Movie review: New documentary looks at Hoover’s FBI attempt to ruin Martin Luther King Jr.
History tells us that J. Edgar Hoover ran the FBI from 1924 to 1972. James Earl Jones, in a short voiceover near the start of “MLK/FBI,” tells us, “From 1955 to 1968, Martin Luther King led a peaceful 20th-century American revolution.”
In this documentary that looks at the achievements and interactions of both men, mostly during the 1960s, it’s suggested that Hoover was attempting to protect the American way of life, and it’s stated that King’s goal was to champion the Civil Rights Movement through love and passive resistance. But what the film ends up concentrating on is Hoover’s plan to use the FBI to conduct surveillance on King, to attempt to humiliate him and weaken his leadership by exposing secrets of his private life.
It turns out to be a thought-provoking but selective look at events of the day, but anyone hoping for a cascade of salacious tidbits about King is going to be disappointed. It’s the central subject of the FBI’s dirty work, and it’s talked about, but no details are given.
Plentiful archival footage, including King speaking in front of the Lincoln Memorial at the 1963 March on Washington, during the 1956 Montgomery Bus Protest, and when he won the Nobel Peace Prize in 1964, paints King in a positive light. But, says historian Beverly Gage, in voiceover, the FBI was alarmed about him because of his success, about the way won over crowds of people. An FBI memo that went out two days after the Lincoln Memorial speech said, in part, “We must mark (King) now as the most dangerous Negro in the future of the nation.”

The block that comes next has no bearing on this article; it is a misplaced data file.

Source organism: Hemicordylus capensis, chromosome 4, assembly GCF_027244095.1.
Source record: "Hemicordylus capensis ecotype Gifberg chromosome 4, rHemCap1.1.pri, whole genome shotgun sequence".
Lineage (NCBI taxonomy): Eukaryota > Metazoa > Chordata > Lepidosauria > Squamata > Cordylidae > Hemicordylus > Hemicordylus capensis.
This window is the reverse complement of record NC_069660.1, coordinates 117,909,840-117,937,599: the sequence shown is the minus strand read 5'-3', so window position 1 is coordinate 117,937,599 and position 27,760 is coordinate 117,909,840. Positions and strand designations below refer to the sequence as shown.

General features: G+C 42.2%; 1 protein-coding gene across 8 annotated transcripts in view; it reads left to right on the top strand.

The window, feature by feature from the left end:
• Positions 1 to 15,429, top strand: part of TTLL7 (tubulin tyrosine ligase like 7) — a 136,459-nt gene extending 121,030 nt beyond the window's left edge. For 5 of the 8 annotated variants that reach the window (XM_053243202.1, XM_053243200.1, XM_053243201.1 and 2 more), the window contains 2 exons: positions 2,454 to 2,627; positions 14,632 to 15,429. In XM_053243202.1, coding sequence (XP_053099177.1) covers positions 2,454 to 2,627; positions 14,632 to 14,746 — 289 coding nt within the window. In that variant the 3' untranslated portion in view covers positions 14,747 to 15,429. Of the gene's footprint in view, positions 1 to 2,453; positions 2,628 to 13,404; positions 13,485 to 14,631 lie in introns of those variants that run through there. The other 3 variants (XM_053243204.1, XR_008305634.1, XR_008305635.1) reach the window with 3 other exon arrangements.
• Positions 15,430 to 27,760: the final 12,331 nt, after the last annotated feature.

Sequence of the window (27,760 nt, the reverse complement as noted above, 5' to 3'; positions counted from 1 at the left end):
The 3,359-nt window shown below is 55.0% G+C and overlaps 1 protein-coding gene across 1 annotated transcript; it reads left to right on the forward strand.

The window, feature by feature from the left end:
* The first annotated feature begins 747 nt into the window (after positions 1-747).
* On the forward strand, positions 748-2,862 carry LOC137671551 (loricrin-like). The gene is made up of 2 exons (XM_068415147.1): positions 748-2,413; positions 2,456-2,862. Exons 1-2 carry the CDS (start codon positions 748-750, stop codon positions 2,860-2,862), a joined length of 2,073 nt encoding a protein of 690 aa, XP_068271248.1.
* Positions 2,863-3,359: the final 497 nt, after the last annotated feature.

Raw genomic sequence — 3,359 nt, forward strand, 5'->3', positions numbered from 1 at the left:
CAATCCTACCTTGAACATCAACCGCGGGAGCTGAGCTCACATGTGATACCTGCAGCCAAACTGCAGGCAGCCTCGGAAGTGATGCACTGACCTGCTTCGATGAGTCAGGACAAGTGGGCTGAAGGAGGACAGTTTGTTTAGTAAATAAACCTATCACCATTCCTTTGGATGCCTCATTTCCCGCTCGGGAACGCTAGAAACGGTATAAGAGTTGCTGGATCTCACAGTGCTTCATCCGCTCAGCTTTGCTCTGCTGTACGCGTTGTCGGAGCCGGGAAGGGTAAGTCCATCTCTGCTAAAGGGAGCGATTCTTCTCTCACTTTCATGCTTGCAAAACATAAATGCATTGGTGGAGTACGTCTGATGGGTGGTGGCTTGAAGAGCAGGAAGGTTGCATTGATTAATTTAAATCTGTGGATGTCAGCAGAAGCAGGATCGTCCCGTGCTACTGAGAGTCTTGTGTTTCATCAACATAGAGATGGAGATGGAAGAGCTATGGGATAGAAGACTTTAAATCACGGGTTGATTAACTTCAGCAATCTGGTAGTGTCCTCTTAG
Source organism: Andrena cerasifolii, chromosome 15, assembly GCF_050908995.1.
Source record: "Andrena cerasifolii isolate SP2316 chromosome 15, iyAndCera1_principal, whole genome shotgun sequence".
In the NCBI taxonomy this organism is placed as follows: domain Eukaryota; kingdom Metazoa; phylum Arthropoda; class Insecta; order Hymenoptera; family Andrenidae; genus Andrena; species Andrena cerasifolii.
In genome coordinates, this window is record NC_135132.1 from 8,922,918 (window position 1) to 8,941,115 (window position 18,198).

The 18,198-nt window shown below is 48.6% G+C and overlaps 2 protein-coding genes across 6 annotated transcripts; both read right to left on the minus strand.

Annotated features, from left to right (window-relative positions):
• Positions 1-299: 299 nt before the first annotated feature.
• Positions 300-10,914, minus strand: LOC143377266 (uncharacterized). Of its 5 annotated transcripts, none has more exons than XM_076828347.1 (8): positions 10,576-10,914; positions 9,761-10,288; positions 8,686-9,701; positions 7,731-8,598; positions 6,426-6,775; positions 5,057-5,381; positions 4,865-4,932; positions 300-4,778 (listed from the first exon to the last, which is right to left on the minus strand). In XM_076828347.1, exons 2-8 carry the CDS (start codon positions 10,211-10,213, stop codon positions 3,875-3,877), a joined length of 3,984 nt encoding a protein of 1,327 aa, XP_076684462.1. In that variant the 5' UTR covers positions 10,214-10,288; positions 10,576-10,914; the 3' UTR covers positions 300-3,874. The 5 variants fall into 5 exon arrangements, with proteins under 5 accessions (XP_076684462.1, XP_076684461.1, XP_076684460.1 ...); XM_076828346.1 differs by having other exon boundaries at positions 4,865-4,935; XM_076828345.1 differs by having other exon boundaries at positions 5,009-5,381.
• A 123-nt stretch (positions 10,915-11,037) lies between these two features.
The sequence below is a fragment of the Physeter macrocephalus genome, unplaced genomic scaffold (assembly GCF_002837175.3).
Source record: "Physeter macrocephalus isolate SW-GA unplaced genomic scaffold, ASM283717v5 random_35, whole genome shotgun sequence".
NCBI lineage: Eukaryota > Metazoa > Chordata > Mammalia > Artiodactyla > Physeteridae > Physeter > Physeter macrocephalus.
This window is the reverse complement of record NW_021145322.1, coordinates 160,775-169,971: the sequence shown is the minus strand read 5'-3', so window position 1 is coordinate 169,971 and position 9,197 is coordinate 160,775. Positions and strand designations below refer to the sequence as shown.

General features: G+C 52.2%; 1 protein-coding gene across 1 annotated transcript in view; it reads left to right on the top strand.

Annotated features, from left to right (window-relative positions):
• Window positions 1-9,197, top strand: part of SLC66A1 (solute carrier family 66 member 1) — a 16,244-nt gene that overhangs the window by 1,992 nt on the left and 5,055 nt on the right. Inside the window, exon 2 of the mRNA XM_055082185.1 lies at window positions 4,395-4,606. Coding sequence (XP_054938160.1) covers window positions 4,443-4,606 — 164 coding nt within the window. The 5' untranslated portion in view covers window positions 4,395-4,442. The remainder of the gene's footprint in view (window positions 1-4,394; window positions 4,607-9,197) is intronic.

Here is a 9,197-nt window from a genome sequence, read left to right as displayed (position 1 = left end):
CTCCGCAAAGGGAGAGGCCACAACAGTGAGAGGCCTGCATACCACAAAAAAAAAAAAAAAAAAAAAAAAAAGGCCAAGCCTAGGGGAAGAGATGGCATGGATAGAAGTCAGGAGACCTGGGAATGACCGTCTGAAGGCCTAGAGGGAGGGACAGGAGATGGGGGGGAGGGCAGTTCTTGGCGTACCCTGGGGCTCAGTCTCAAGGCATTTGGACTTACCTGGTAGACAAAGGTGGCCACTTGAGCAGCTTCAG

Hoover and his FBI could not let this much-admired Black man rile up the Black masses in what Hoover and his ilk considered to be white America. To make things worse, in the late-1950s and early-1960s, King had become friendly with Stanley Levison, a white Jewish lawyer who was involved in civil rights and had ties to the Communist Party. All Hoover saw there was a powerful Black man and Red flags.
Director Sam Pollard fills his documentary with clips from various FBI movies (“The FBI Story,” “Walk a Crooked Mile,” “I Was a Communist for the FBI”), but those are entertaining pieces of window dressing. There’s no fooling around when he tells of Hoover getting permission, from then-Attorney General Robert F. Kennedy, to start wiretapping Levison and later on King, as well as a mutual friend of theirs, the attorney Clarence Jones. It was during King’s stay at Jones’ home that the wiretaps picked up information regarding King’s previously unknown “non-monogamous” private life. The fuse was lit. The FBI was going to find out more about any additional girlfriends, then nail him. Wiretaps led to planted microphones in hotel rooms and more.
But King and his plans for his people remained on an upward trajectory. His winning the Nobel Peace Prize undoubtedly rattled Hoover, as did King’s at one time close relationships with Presidents John F. Kennedy and Lyndon Johnson. But JFK was killed and King started speaking out against what had become LBJ’s war in Vietnam. And while all of that was happening, Hoover’s plan to get him and stop his “social revolution” turned into an obsession.
Much to the consternation of Hoover and his longtime right hand man William Sullivan, no one was paying attention to the secret tapes that were supposed to ruin King. The reason nothing ever came of the surveillance tapes is twofold: King was murdered in 1968 and the government ordered the tapes to be sealed away.
There remain questions concerning whether the FBI could have prevented James Earl Ray from shooting Martin Luther King Jr. that day in Memphis. But Pollard ends the film with some information that goes back to the future of those tapes. Leave it at this: They won’t be sealed forever, and no one around today knows if they’ll clear up or damage the reputation of Dr. King.
“MLK/FBI” opens in selected theaters and premiers on VOD on Jan. 15.
Ed Symkus can be reached at email@example.com.
Written by Benjamin Hedin and Laura Tomaselli; directed by Sam Pollard
With lots of archival footage of Martin Luther King Jr. and others